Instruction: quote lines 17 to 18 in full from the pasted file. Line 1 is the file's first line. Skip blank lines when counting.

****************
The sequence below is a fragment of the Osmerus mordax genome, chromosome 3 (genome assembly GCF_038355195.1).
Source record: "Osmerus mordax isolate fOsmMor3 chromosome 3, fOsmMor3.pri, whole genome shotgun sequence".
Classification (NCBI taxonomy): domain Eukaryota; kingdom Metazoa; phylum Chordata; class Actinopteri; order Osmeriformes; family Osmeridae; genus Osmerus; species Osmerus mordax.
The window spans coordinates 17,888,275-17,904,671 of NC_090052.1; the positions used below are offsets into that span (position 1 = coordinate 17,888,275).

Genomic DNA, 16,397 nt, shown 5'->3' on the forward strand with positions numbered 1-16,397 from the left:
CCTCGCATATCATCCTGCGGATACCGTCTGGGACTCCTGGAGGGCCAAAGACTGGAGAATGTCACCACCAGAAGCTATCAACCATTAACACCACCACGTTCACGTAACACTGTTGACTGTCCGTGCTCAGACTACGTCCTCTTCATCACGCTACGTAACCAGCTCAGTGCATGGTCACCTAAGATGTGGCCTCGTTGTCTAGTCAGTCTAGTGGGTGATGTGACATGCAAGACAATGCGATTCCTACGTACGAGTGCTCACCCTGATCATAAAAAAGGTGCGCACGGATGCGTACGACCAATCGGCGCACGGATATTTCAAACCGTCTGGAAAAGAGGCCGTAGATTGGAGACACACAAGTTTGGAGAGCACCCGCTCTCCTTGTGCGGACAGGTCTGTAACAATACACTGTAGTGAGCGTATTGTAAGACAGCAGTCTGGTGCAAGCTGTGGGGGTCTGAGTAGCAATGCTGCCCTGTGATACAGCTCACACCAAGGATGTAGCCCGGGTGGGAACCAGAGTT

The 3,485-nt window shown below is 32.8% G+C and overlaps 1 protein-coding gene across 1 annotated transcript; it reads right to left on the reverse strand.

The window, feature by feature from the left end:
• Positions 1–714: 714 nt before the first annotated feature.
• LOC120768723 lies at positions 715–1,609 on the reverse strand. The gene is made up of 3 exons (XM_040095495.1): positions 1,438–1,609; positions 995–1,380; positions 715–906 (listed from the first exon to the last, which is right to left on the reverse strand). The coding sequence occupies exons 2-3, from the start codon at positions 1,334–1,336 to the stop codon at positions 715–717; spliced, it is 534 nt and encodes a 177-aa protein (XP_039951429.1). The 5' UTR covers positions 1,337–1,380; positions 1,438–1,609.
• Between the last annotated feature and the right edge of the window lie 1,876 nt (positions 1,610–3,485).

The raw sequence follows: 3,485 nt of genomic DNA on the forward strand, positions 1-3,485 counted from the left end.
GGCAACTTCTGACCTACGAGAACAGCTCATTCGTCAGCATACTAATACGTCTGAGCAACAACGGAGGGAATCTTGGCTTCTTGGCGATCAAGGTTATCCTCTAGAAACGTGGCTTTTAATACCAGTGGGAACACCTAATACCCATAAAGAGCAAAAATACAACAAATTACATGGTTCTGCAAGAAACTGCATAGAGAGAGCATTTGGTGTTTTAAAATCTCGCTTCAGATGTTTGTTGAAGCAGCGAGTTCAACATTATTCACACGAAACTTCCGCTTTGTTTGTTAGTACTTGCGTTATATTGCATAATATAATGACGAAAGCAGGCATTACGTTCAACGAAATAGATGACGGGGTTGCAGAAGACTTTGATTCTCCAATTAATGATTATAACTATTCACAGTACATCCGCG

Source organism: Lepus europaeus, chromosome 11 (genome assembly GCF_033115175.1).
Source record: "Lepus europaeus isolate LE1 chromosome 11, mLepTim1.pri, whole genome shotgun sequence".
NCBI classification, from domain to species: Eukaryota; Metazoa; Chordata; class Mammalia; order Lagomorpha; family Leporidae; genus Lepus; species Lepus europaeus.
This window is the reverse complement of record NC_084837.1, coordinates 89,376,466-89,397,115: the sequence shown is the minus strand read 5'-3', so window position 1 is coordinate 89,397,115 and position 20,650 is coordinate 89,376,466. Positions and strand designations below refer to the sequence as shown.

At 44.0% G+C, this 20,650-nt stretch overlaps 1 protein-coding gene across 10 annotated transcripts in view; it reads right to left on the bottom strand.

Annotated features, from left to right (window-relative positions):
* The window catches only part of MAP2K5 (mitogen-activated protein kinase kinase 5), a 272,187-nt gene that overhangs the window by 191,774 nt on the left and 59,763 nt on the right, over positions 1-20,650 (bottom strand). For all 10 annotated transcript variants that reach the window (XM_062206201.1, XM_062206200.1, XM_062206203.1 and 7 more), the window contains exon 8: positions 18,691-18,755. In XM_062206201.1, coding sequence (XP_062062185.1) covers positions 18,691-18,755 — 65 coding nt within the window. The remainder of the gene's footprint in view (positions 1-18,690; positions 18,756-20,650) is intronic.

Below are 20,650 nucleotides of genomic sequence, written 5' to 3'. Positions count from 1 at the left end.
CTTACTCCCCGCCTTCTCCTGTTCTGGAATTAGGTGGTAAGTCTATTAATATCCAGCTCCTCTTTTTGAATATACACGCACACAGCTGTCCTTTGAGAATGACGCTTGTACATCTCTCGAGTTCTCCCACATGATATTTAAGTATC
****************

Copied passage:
This window is the reverse complement of record NC_084837.1, coordinates 89,376,466-89,397,115: the sequence shown is the minus strand read 5'-3', so window position 1 is coordinate 89,397,115 and position 20,650 is coordinate 89,376,466. Positions and strand designations below refer to the sequence as shown.

At 44.0% G+C, this 20,650-nt stretch overlaps 1 protein-coding gene across 10 annotated transcripts in view; it reads right to left on the bottom strand.